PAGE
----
“Quite often I get money on Tuesday and by Wednesday I have got pennies in my purse. I don’t have £2 to give to my daughter to go to her Guides thing.”
“If the Scottish Government want children to be healthier, we need to get them out… but for [self and two children] to go on an away day it would cost £7.50, that’s like 10 per cent of my benefits for that week.”
“I have one social night out and that’s it, it foils me for the whole month. My budget is that tight, so if I have a night out, I struggle. There’s no room to live, really. When I take into account the needs of my family, of my daughter, to encourage her to grow and educate her… for me [daughter’s extracurricular activities] are all educational activities that are going to benefit her in the long run… I want to make sure these things are maintained for her.”
Lone parents on the cost of activities 
Most of the lone parents participating in the research explicitly defined the amount they receive as enough – as one participant put it, for the way we live. And yet there was also a sense that it is not; that when even modest expenditure on items that would be beneficial to their children is out of the question, then the way they live is not enough. That their children deserve more, to live a life that is not so far out of step with that of their peers.
The inability to participate in everyday social, cultural and educational activities can only be damaging to the social relationships of lone parents, and to the social and educational development of their children. Those who find themselves trapped on out of work benefits by the difficulties of reconciling their roles as sole earner and carer, and awarded little by a system which places a low value on caring, are reaching for an ordinary life and falling short. If they are to lead ordinary lives, they will need a helping hand.
 Townsend, P. (1979). Poverty in the UK. Harmondsworth: Penguin.
 The research established a minimum income standard through a process of discussion and debate between experts and focus groups representing a cross-section of the population. A minimum income calculator is at: http://www.minimumincome.org.uk/. The methodology is outlined in Bradshaw et al. (2008). A minimum income standard for Britain: what people think. York: Joseph Rowntree Foundation; 2008. http://www.jrf.org.uk/publications/minimum-income-standard-britain-what-people-think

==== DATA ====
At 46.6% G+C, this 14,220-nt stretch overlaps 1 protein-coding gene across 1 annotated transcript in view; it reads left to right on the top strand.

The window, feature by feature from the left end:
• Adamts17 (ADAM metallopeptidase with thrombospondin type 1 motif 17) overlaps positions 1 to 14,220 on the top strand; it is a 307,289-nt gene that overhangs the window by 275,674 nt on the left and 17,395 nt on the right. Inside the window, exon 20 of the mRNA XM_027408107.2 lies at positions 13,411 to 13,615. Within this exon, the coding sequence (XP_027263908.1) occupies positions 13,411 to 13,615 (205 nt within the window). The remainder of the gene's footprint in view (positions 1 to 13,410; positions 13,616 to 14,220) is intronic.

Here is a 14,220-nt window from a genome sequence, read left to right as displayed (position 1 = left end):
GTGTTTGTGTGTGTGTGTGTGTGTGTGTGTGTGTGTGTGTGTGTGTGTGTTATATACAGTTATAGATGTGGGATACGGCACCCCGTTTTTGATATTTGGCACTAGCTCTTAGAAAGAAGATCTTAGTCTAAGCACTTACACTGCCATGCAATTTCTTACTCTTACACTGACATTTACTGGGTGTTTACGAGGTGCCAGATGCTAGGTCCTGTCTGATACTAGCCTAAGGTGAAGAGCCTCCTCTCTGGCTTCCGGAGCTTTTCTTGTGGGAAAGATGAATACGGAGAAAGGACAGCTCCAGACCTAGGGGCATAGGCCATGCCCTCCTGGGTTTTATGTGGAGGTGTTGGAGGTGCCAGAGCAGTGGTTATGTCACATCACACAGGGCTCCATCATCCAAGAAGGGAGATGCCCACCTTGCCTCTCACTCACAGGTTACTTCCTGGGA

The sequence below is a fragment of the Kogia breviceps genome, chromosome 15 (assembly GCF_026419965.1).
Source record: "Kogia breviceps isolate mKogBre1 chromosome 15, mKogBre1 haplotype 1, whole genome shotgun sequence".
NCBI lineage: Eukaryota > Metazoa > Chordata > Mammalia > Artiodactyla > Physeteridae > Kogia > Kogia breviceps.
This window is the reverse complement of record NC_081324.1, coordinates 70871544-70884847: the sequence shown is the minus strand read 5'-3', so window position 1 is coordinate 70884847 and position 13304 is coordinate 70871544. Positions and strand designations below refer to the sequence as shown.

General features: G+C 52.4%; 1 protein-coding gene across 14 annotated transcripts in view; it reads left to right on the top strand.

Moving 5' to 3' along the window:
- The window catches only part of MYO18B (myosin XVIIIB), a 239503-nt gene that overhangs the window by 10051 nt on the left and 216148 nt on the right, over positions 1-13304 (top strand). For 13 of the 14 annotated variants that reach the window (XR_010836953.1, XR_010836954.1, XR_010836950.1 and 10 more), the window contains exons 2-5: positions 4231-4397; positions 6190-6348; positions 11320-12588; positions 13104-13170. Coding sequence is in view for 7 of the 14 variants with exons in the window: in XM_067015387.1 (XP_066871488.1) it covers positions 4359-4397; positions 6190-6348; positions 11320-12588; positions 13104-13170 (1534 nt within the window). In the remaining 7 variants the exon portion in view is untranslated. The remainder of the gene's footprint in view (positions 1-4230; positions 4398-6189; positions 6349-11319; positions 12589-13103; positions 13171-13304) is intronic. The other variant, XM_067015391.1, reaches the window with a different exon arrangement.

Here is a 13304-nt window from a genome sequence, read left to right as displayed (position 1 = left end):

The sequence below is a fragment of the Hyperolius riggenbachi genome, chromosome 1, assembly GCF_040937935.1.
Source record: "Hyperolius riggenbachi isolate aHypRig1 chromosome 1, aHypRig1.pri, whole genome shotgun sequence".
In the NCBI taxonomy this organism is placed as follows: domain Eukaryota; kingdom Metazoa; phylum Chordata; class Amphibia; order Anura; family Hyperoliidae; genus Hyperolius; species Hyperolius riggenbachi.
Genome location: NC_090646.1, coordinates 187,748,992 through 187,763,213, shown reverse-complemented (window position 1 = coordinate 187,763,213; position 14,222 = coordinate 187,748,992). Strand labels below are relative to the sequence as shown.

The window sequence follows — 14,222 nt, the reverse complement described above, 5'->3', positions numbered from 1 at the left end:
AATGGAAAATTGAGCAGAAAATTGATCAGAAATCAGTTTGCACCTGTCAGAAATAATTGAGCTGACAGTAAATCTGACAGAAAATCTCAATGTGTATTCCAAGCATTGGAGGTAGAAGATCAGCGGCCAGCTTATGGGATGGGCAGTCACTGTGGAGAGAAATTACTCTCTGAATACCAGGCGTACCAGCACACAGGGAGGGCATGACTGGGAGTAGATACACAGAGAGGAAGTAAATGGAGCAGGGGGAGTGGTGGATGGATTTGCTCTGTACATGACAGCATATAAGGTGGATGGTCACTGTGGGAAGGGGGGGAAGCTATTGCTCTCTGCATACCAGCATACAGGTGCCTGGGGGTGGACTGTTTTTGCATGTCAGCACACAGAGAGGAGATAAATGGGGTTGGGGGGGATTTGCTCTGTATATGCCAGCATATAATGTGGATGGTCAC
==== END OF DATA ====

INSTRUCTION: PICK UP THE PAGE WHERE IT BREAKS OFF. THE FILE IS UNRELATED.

The Employment Research institute was commissioned by the Glasgow Centre for Population Health to conduct research into the impact of welfare reforms on lone parents in Glasgow.
Graham, H., & McQuaid, R. (2014). Exploring the impacts of the UK government’s welfare reforms on lone parents moving into work. Glasgow Centre for Population Health. http://www.gcph.co.uk/publications/497_impacts_of_welfare_reforms_on_lone_parents_moving_into_work_report
 The Employment Research Institute has also been commissioned by the Scottish Government to conduct a longitudinal qualitative study on the impacts of welfare reform in Scotland.
Graham, H., Lister, B., Egdell, V., McQuaid, R., & Raeside, R. (2014). The impact of welfare reform in Scotland – Tracking Study: Year 1 report. Scottish Government Social Research. http://www.gov.scot/Resource/0046/00463006.pdf
Graham, H., Egdell, V., McQuaid, R., & Raeside, R. (2015). The Impact of Welfare Reform in Scotland – Tracking Study – Sweep 3 report. Scottish Government Social Research. http://www.gov.scot/Resource/0047/00477917.pdf
Dr Helen Graham, Research Fellow, Edinburgh Napier University